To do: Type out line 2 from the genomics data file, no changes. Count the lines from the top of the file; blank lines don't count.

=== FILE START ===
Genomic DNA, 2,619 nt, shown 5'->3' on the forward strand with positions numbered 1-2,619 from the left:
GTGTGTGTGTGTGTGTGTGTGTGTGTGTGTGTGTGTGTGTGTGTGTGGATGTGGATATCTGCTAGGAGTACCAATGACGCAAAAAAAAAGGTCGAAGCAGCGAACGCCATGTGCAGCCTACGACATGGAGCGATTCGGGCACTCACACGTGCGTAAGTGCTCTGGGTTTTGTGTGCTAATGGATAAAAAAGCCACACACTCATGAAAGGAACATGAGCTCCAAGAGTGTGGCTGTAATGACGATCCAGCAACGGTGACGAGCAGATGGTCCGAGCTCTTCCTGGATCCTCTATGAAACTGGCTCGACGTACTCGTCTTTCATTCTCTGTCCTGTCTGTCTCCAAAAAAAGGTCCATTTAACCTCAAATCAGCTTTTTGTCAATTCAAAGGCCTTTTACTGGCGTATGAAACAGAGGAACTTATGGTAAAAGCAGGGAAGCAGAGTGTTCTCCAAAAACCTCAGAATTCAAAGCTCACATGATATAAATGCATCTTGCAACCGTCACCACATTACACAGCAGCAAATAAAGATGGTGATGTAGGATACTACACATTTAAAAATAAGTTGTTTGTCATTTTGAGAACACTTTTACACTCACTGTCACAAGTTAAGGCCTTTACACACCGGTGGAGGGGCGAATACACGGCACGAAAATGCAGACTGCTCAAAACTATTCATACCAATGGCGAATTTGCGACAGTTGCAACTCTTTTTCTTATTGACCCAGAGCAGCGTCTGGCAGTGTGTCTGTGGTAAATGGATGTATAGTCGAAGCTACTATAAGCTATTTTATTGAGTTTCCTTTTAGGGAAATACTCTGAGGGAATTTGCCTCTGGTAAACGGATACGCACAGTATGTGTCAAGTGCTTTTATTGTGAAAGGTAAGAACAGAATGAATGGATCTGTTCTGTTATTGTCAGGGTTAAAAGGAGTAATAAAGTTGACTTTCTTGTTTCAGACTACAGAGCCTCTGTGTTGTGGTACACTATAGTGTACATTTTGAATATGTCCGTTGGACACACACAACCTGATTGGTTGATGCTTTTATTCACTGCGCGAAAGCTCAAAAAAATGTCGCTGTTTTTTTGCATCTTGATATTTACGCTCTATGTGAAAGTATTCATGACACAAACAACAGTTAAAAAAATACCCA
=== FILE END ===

GTGTGTGTGTGTGTGTGTGTGTGTGTGTGTGTGTGTGTGTGTGTGTGGATGTGGATATCTGCTAGGAGTACCAATGACGCAAAAAAAAAGGTCGAAGCAGCGAACGCCATGTGCAGCCTACGACATGGAGCGATTCGGGCACTCACACGTGCGTAAGTGCTCTGGGTTTTGTGTGCTAATGGATAAAAAAGCCACACACTCATGAAAGGAACATGAGCTCCAAGAGTGTGGCTGTAATGACGATCCAGCAACGGTGACGAGCAGATGGTCCGAGCTCTTCCTGGATCCTCTATGAAACTGGCTCGACGTACTCGTCTTTCATTCTCTGTCCTGTCTGTCTCCAAAAAAAGGTCCATTTAACCTCAAATCAGCTTTTTGTCAATTCAAAGGCCTTTTACTGGCGTATGAAACAGAGGAACTTATGGTAAAAGCAGGGAAGCAGAGTGTTCTCCAAAAACCTCAGAATTCAAAGCTCACATGATATAAATGCATCTTGCAACCGTCACCACATTACACAGCAGCAAATAAAGATGGTGATGTAGGATACTACACATTTAAAAATAAGTTGTTTGTCATTTTGAGAACACTTTTACACTCACTGTCACAAGTTAAGGCCTTTACACACCGGTGGAGGGGCGAATACACGGCACGAAAATGCAGACTGCTCAAAACTATTCATACCAATGGCGAATTTGCGACAGTTGCAACTCTTTTTCTTATTGACCCAGAGCAGCGTCTGGCAGTGTGTCTGTGGTAAATGGATGTATAGTCGAAGCTACTATAAGCTATTTTATTGAGTTTCCTTTTAGGGAAATACTCTGAGGGAATTTGCCTCTGGTAAACGGATACGCACAGTATGTGTCAAGTGCTTTTATTGTGAAAGGTAAGAACAGAATGAATGGATCTGTTCTGTTATTGTCAGGGTTAAAAGGAGTAATAAAGTTGACTTTCTTGTTTCAGACTACAGAGCCTCTGTGTTGTGGTACACTATAGTGTACATTTTGAATATGTCCGTTGGACACACACAACCTGATTGGTTGATGCTTTTATTCACTGCGCGAAAGCTCAAAAAAATGTCGCTGTTTTTTTGCATCTTGATATTTACGCTCTATGTGAAAGTATTCATGACACAAACAACAGTTAAAAAAATACCCA